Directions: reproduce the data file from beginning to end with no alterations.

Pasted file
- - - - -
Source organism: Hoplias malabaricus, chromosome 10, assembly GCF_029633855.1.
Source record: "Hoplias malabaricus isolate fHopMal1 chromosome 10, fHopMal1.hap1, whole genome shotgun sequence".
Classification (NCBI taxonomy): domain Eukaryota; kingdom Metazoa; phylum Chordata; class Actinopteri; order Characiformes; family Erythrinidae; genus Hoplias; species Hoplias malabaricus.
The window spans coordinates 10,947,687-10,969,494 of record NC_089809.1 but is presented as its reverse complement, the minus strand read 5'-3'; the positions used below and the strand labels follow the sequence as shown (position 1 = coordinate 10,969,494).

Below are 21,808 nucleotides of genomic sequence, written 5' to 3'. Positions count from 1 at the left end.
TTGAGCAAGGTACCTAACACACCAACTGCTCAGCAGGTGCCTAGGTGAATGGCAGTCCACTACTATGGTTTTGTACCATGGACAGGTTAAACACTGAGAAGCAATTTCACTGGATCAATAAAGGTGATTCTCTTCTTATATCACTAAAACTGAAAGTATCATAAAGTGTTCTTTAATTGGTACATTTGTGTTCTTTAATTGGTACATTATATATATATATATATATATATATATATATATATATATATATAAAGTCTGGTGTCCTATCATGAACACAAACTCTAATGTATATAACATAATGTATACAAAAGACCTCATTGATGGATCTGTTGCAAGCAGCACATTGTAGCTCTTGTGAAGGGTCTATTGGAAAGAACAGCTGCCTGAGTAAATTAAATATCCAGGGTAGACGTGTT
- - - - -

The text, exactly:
Source organism: Hoplias malabaricus, chromosome 10, assembly GCF_029633855.1.
Source record: "Hoplias malabaricus isolate fHopMal1 chromosome 10, fHopMal1.hap1, whole genome shotgun sequence".
Classification (NCBI taxonomy): domain Eukaryota; kingdom Metazoa; phylum Chordata; class Actinopteri; order Characiformes; family Erythrinidae; genus Hoplias; species Hoplias malabaricus.
The window spans coordinates 10,947,687-10,969,494 of record NC_089809.1 but is presented as its reverse complement, the minus strand read 5'-3'; the positions used below and the strand labels follow the sequence as shown (position 1 = coordinate 10,969,494).

Below are 21,808 nucleotides of genomic sequence, written 5' to 3'. Positions count from 1 at the left end.
TTGAGCAAGGTACCTAACACACCAACTGCTCAGCAGGTGCCTAGGTGAATGGCAGTCCACTACTATGGTTTTGTACCATGGACAGGTTAAACACTGAGAAGCAATTTCACTGGATCAATAAAGGTGATTCTCTTCTTATATCACTAAAACTGAAAGTATCATAAAGTGTTCTTTAATTGGTACATTTGTGTTCTTTAATTGGTACATTATATATATATATATATATATATATATATATATATATATATATAAAGTCTGGTGTCCTATCATGAACACAAACTCTAATGTATATAACATAATGTATACAAAAGACCTCATTGATGGATCTGTTGCAAGCAGCACATTGTAGCTCTTGTGAAGGGTCTATTGGAAAGAACAGCTGCCTGAGTAAATTAAATATCCAGGGTAGACGTGTT